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The Market For Energy Is Widening. Coal And Nuclear Are Becoming Less Competitive And Solar And Wind Are Becoming More Competitive With Natural Gas

ArmchairPolitiicianEnergy, December 3, 2017, by Brad Peery,

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President Trump is trying to save coal and nuclear power, presumably because he believes they are more safe at times of national catastrophe. He is proposing subsidies to reward their presumed reliability. Solar and wind are variable because of the variability of their source, wind and the sun. The Trump policies are facing the challenges of a U.S. energy generation industry that is about flat in terms of demand

The recovery of inexpensive natural gas from shale deposits has been a driver in the electrical energy distribution market. However, this is being matched by the declines in the cost of the renewables solar and wind.
Power Shift Drives a Slide in Prices, Wall Street Journal, by Erin Ailworth and Russell Gold, November 30, 2017

The main drivers of the energy industry are the fact that energy usage is not growing because of such things as more energy efficient devices, such as home appliances. Also businesses and homeowners are doing things such as using solar power on their facilities and homes to reduce their energy demands from energy providers.

Older energy facilities, particularly coal and nuclear plants, are being retired because they are not cost competitive. According to Lazard, an investment banker, it costs $60 per megawatt of power, on average. This compares with $102 for a coal burning plant, and about $150 per megawatt hour for a nuclear powered plant. However, there are two nuclear plants in Georgia that are struggling to be completed.

Wind and solar power costs are competitive with natural gas in many regions of the U.S. According to Lazard, utility grade crystalline solar sells for $49.50 per megawatt-hour (MWH) and wind is about $45 MWH. Natural gas, in the recent past, was used as a base power source that could handle peak loads. Natural gas can still be used to fill in at the times when solar and wind are not generating power. The three provide a very cost effective and reliable long term source of power when the power generating facilities are planned in a way to mitigate the variability of solar and wind.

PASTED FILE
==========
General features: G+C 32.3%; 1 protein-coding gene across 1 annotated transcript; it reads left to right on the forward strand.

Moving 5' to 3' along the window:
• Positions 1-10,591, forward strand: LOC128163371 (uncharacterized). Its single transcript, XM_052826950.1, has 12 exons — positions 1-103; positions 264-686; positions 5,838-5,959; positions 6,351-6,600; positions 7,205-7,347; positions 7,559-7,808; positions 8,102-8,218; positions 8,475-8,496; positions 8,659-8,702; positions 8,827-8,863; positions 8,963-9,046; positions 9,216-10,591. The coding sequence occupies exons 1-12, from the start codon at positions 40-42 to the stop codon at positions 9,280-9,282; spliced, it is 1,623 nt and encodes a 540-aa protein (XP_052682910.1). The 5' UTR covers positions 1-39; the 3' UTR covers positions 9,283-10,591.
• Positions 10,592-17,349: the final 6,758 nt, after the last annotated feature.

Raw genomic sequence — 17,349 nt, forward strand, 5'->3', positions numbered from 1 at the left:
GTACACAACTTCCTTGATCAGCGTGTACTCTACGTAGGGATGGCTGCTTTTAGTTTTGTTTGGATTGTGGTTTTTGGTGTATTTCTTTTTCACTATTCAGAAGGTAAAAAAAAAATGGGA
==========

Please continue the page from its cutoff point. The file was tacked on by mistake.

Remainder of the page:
ArmchairPolitician.US Opinion
The energy market directions for coal and nuclear power are not likely to be changed by the Trump administration. The costs of solar and wind are competitive with natural gas. Coal is the big environmental polluter, although the nuclear waste disposal issue is unresolved, and it needs to be stored safely for 10,000 years. China continues to build coal power plants, and exports of coal to China may help the U.S. coal industry through 1930, but after that coal will likely resume its death spiral. The only hope for nuclear power is the smaller plants that are being developed by early stage companies that might sell such plants internationally.

See:
ArmchairPolitiicianNuclearPower, November 20, 2017, by Brad Peery,
Is Nuclear Power Vital To The U.S. Energy Industry?

See Also:
ArmchairPolitiicianEnergy, September 10, 2017, by Brad Peery,
Liquid Natural Gas (LNG) From The U.S. Should Be Able To Capitalize On The Growing Worldwide Market For LNG.

ArmchairPolitiicianCleanEnergy, July 7, 2017, by Brad Peery, ArmchairPolitician.US@gmail.com, www.ArmchairPolitician.US
Trump Promotes Coal And Nuclear Energy-Clean Energy Will Continue To Grow, But Coal and LNG Exports Should Increase

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